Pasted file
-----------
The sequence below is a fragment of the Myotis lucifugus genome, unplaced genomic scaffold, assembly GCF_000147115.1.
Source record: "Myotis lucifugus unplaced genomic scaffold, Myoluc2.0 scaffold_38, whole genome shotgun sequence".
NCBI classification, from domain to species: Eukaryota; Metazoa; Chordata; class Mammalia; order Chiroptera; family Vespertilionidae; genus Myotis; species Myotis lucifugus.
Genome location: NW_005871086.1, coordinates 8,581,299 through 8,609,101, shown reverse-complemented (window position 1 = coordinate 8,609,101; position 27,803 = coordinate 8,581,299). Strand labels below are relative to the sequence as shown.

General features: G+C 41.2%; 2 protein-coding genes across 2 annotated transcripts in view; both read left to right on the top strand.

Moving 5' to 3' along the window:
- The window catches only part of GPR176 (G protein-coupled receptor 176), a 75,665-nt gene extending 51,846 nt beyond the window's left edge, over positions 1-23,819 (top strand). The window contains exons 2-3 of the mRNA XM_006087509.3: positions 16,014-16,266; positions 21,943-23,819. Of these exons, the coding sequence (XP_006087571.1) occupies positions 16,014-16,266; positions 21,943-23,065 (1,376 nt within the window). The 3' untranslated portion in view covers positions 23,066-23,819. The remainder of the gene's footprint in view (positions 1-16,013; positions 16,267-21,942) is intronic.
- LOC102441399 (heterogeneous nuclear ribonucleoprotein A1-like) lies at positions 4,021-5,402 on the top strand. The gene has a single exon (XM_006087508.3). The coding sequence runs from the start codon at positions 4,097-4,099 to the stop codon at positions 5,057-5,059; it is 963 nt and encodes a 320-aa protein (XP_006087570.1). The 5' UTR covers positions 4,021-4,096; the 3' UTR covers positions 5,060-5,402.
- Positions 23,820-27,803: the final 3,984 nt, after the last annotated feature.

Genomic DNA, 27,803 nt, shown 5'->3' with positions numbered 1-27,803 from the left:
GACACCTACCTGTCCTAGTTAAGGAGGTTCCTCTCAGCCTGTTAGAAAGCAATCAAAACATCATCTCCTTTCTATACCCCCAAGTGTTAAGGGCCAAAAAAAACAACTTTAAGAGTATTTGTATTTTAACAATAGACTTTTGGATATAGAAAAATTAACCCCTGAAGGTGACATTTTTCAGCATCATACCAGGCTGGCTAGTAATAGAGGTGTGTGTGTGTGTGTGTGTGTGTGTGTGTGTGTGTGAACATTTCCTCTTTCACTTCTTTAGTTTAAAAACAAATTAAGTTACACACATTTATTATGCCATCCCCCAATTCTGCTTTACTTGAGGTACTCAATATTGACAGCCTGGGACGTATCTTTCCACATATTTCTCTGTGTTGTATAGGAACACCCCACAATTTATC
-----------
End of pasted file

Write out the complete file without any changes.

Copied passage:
The sequence below is a fragment of the Myotis lucifugus genome, unplaced genomic scaffold, assembly GCF_000147115.1.
Source record: "Myotis lucifugus unplaced genomic scaffold, Myoluc2.0 scaffold_38, whole genome shotgun sequence".
NCBI classification, from domain to species: Eukaryota; Metazoa; Chordata; class Mammalia; order Chiroptera; family Vespertilionidae; genus Myotis; species Myotis lucifugus.
Genome location: NW_005871086.1, coordinates 8,581,299 through 8,609,101, shown reverse-complemented (window position 1 = coordinate 8,609,101; position 27,803 = coordinate 8,581,299). Strand labels below are relative to the sequence as shown.

General features: G+C 41.2%; 2 protein-coding genes across 2 annotated transcripts in view; both read left to right on the top strand.

Moving 5' to 3' along the window:
- The window catches only part of GPR176 (G protein-coupled receptor 176), a 75,665-nt gene extending 51,846 nt beyond the window's left edge, over positions 1-23,819 (top strand). The window contains exons 2-3 of the mRNA XM_006087509.3: positions 16,014-16,266; positions 21,943-23,819. Of these exons, the coding sequence (XP_006087571.1) occupies positions 16,014-16,266; positions 21,943-23,065 (1,376 nt within the window). The 3' untranslated portion in view covers positions 23,066-23,819. The remainder of the gene's footprint in view (positions 1-16,013; positions 16,267-21,942) is intronic.
- LOC102441399 (heterogeneous nuclear ribonucleoprotein A1-like) lies at positions 4,021-5,402 on the top strand. The gene has a single exon (XM_006087508.3). The coding sequence runs from the start codon at positions 4,097-4,099 to the stop codon at positions 5,057-5,059; it is 963 nt and encodes a 320-aa protein (XP_006087570.1). The 5' UTR covers positions 4,021-4,096; the 3' UTR covers positions 5,060-5,402.
- Positions 23,820-27,803: the final 3,984 nt, after the last annotated feature.

Genomic DNA, 27,803 nt, shown 5'->3' with positions numbered 1-27,803 from the left:
GACACCTACCTGTCCTAGTTAAGGAGGTTCCTCTCAGCCTGTTAGAAAGCAATCAAAACATCATCTCCTTTCTATACCCCCAAGTGTTAAGGGCCAAAAAAAACAACTTTAAGAGTATTTGTATTTTAACAATAGACTTTTGGATATAGAAAAATTAACCCCTGAAGGTGACATTTTTCAGCATCATACCAGGCTGGCTAGTAATAGAGGTGTGTGTGTGTGTGTGTGTGTGTGTGTGTGTGTGTGAACATTTCCTCTTTCACTTCTTTAGTTTAAAAACAAATTAAGTTACACACATTTATTATGCCATCCCCCAATTCTGCTTTACTTGAGGTACTCAATATTGACAGCCTGGGACGTATCTTTCCACATATTTCTCTGTGTTGTATAGGAACACCCCACAATTTATC